Angkor Con­fi­den­tial

LUXE City Guides - Cambodia and Laos - - Angkor Confidential -

Search­ing for Bud­dhist calm and a peace­ful, spir­i­tual reawak­en­ing amongst the mag­nif­i­cent ru­ins of the an­cient Kh­mer civil­i­sa­tion? Well, for­get it. At times, Angkor Wat makes Times Square seem de­serted. In peak sea­son (Nov-early Mar) you will find your­self del­uged by the coachload tril­lions dis­em­bark­ing en masse with clip-on shades, chest-high slacks and a hereto­fore un­par­al­leled de­vo­tion to lurid syn­thet­ics, all traips­ing mind­lessly af­ter an oaf with a mega­phone. Sadly, the ru­ins are quite lit­er­ally be­ing ru­ined. None­the­less, Angkor still de­liv­ers top scores on the awe-ome­ter and if you work it right you can en­joy a de­gree of peace and re­flec­tion in this ar­chi­tec­tural mas­ter­piece with­out too many rude in­tru­sions. Bear in mind, the tire­some tourists are like mosquitos who are most ac­tive at sun­rise and sun­set, but van­ish be­fore lunch. If you can bear the heat and rain, go out of sea­son and tour the sites dur­ing the day.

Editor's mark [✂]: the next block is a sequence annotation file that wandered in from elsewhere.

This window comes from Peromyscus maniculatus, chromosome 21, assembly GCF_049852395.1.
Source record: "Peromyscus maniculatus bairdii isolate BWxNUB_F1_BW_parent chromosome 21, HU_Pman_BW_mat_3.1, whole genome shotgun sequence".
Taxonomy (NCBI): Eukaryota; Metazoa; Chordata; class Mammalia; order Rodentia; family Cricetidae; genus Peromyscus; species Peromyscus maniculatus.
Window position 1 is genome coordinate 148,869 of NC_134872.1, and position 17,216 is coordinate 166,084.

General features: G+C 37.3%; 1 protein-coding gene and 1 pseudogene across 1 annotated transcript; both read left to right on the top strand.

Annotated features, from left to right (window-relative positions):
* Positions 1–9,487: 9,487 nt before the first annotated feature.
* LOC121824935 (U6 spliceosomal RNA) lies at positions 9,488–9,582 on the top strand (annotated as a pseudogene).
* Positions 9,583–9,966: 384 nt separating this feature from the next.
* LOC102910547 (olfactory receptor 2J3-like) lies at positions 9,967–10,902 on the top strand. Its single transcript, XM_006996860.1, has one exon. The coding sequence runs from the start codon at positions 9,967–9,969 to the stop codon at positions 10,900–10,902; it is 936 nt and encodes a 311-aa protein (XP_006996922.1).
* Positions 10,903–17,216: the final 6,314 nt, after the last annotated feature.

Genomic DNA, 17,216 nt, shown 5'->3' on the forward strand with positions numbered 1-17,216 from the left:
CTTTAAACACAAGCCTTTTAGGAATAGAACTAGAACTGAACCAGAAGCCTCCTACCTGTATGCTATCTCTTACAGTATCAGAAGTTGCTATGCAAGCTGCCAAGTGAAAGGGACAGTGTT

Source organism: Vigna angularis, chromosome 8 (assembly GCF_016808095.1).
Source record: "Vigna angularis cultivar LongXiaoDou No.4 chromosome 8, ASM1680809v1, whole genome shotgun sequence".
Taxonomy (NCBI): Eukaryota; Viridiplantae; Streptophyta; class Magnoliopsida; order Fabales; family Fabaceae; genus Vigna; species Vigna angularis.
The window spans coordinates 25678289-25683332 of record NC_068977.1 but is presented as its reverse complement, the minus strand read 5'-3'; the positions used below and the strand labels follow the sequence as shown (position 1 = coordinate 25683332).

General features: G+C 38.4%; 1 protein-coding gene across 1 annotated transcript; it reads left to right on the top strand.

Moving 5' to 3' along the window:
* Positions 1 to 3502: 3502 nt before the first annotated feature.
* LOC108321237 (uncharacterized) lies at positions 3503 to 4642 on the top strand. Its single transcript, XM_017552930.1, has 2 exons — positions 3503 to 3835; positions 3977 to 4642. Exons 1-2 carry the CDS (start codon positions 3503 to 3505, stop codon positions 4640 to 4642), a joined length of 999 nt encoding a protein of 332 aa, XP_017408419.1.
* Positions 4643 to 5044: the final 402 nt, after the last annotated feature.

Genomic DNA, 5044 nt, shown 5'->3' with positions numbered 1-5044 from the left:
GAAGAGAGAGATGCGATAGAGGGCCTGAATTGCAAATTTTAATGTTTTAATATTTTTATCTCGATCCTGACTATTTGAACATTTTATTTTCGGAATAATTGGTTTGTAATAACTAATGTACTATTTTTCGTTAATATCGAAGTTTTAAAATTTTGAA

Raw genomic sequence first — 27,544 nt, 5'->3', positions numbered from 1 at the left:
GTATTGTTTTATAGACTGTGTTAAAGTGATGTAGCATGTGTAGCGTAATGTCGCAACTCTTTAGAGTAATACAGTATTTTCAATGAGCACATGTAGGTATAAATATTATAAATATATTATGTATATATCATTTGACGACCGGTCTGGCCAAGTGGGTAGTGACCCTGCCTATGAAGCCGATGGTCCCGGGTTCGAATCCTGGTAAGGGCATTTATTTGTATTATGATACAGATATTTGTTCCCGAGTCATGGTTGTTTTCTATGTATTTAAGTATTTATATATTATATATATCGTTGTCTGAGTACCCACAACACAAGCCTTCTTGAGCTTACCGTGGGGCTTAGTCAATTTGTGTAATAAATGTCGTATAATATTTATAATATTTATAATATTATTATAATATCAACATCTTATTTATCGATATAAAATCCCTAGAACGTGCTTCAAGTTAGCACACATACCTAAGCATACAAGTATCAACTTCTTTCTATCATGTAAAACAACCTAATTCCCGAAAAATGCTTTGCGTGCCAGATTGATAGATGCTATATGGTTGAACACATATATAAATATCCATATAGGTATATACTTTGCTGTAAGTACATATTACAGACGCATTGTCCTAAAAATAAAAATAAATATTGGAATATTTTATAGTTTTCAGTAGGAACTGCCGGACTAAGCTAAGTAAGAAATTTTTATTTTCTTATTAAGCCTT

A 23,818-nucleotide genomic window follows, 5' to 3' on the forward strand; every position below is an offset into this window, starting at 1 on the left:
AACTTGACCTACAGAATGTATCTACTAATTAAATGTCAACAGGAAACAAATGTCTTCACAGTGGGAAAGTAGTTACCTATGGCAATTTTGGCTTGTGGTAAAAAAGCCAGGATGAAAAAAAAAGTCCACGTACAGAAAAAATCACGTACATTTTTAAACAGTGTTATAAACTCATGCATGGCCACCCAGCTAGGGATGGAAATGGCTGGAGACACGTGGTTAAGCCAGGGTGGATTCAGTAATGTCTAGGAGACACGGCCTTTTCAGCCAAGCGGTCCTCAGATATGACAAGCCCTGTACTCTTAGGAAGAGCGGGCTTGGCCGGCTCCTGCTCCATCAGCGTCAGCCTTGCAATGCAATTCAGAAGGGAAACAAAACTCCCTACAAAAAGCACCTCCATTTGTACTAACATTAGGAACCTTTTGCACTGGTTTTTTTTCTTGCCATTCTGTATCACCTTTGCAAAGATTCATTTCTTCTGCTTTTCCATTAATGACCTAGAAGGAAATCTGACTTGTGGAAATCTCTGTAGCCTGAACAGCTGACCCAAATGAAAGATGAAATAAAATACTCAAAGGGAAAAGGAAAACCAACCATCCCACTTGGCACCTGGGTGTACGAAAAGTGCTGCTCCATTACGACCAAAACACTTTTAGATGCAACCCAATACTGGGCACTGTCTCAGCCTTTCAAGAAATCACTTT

The Angkor com­plex and its tem­ples open for sun­rise and close af­ter sun­set, and the only real way to fully ap­pre­ci­ate them is to hire a lo­cal guide (see V. Use­ful). Don’t be conned by your tuk-tuk driver, who won’t know the dif­fer­ence be­tween a Linga and his fin­ger. You’ll need a pass; one day – $20; three day – $40; or seven day – $60. Passes can only be bought at the main en­trance booths on the road to Angkor, or bet­ter yet, get your ho­tel or guide to or­gan­ise it for you while you lounge pool­side. An­noy­ingly, passes can’t be bought in ad­vance, and start from the day of pur­chase, though smarty pants will buy a pass af­ter 5pm, use it im­me­di­ately to catch Angkor Wat at sun­set, and it’s valid for the next day. So, what to see? One day will see you run­ning around like a head­less chicken, two days is suf­fi­cient to breeze through tem­ples and squeeze in a mas­sage, while three al­lows you to ex­plore the here and now. (Seven days will mean you are an ar­chae­ol­o­gist and im­mune to tem­ple-itis). Thank­fully, most of the sites are an easy car ride from each other and tend to fol­low a ‘Small’ or ‘Grand Tour Cir­cuit’. Don’t think about try­ing to see ev­ery­thing, there’s far too much, and be­sides, there are other life-en­hanc­ing things to at­tend to, like retail, spa and co­pi­ous amounts of gin-based bev­er­ages. Cin, cin!

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